The sharp edge of many of the le Pen images strikes against her sex. Being a woman is a grotesque, mockable quality (and this has often been the case in satire, which is hardly an inherently radical or “progressive” medium. Thackeray, for example, starts Vanity Fair by setting up Jane Austen as a prim, prissy old governess before figuratively chucking her out of a carriage window, in a novel that cribs relentlessly from the woman he defenestrates). Charlie Hebdo had le Pen as an ersatz Joan of Arc with her tits jutting out in hideous metal cones, le Pen shaving a Hitler sweep of fringe and toothbrush moustache into her pubes. Race, like sex, is a vulnerability that the cartoonist can catch on: the Boko Haram kidnapping victims as big-mouthed welfare queens, a black politician as a monkey, big-nosed semitic caricatures. (I find all these images fairly horrible, and they are within the lines of free speech because they do not directly incite or threaten violence.)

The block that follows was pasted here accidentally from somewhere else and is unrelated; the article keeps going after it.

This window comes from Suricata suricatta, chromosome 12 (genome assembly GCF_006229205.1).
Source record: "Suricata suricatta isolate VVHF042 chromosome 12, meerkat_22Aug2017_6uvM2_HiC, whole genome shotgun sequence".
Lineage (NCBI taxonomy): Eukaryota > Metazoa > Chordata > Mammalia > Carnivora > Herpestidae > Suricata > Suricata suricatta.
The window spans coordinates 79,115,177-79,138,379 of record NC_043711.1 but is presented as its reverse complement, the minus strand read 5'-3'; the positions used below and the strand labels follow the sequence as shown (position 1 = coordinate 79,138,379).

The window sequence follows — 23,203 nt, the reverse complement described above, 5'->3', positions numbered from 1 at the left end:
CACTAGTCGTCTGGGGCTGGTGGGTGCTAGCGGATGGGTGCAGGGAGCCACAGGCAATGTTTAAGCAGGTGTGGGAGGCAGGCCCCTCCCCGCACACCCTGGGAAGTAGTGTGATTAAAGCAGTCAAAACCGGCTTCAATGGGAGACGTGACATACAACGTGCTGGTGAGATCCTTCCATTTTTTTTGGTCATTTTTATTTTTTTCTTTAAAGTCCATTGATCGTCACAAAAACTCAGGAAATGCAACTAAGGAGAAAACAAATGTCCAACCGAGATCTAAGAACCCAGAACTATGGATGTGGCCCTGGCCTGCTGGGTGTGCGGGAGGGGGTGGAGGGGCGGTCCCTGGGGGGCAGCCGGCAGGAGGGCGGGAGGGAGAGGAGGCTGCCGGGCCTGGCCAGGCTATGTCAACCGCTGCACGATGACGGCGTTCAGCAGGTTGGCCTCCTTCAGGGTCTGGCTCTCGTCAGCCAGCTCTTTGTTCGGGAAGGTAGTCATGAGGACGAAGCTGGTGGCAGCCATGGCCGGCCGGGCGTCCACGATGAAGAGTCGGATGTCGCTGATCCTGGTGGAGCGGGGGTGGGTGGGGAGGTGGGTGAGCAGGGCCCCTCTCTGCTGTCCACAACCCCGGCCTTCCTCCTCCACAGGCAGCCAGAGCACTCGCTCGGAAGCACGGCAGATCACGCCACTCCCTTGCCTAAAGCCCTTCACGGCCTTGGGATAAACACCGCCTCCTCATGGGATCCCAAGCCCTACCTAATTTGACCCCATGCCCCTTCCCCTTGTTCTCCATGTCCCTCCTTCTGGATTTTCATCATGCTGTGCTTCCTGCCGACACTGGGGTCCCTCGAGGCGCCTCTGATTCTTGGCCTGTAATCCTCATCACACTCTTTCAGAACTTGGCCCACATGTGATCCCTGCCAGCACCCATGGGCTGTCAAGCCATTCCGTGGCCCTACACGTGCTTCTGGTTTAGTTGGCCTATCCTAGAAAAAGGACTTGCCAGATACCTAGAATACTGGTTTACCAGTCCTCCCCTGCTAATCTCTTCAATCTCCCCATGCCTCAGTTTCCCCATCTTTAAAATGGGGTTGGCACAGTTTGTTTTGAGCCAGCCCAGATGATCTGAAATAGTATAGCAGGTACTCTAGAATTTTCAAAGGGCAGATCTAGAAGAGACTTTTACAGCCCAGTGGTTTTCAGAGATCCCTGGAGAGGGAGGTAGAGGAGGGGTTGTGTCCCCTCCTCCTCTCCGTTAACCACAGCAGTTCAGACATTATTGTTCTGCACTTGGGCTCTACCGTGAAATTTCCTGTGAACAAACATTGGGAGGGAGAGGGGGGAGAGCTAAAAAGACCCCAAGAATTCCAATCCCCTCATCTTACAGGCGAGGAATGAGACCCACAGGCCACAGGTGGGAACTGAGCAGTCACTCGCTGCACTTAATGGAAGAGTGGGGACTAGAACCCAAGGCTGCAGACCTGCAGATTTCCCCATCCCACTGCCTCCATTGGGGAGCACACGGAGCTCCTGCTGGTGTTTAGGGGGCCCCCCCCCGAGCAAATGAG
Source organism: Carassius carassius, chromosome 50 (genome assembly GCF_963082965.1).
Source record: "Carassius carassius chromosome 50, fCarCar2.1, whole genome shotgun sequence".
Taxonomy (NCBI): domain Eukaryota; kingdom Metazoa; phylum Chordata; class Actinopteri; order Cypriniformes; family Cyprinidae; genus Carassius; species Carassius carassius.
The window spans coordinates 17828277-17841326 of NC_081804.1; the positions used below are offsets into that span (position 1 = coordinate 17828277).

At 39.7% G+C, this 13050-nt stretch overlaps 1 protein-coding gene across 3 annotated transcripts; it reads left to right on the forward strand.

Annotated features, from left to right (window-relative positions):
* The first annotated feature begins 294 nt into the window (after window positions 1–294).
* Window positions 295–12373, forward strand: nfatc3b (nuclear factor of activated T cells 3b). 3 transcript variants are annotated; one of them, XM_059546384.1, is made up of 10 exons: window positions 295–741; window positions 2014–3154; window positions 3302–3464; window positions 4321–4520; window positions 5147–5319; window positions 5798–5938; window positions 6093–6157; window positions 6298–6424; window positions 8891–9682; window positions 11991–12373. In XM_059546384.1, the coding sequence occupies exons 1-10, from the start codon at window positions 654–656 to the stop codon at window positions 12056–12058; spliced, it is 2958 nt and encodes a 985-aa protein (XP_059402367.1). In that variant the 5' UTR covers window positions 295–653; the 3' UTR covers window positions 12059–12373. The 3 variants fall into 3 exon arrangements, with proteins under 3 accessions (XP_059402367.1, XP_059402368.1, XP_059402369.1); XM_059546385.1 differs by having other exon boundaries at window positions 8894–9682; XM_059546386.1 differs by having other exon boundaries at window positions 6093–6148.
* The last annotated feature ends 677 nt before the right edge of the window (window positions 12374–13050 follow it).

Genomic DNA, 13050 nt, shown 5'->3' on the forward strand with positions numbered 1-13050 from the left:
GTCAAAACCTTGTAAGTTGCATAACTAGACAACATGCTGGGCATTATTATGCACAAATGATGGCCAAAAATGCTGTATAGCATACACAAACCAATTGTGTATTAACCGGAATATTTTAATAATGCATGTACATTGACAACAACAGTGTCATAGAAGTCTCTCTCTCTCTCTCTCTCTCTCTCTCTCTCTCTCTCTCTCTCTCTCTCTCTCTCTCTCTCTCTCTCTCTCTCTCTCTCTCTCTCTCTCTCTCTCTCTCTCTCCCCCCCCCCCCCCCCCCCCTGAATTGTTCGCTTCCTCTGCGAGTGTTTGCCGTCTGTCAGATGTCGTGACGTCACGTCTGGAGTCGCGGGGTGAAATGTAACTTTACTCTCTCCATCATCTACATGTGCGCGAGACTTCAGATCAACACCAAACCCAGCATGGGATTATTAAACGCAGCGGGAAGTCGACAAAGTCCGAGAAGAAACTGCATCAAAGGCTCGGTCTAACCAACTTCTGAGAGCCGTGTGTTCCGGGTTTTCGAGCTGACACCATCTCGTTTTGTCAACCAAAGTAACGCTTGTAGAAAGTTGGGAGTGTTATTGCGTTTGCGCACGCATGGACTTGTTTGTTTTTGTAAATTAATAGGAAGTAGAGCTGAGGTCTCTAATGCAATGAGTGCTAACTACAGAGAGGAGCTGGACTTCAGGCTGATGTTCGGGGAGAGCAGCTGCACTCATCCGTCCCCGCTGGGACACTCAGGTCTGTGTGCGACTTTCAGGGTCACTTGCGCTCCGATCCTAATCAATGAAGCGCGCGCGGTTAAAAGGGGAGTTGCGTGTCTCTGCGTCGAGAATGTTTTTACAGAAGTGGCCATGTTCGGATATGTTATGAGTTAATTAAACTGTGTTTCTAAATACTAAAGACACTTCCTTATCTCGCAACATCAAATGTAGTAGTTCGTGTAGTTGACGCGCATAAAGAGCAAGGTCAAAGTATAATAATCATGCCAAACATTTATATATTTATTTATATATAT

The qualities “white” and “male” can’t be exploited in the same way. There’s no trope of exaggerating them to undermine an individual, because they are the neutral attributes of what we accept culturally to be the human subject. It’s not just about who is mocked. It’s also about who does the mocking – who has the licence to make fun. Charlie Hebdo is staffed, largely, by white men. Its laughter ranges over several targets, while the power to direct that laughter stays within the class that habitually exercises power. And this doesn’t make the magazine bad or inherently racist, it’s simply true, and worthy of observation when we’re considering the relationship between satire and power. From Pope, Swift, Addison and Steele to Hislop and Merton on Have I Got News For You, its most successful practitioners work from more-or-less inside the lines of cultural authority.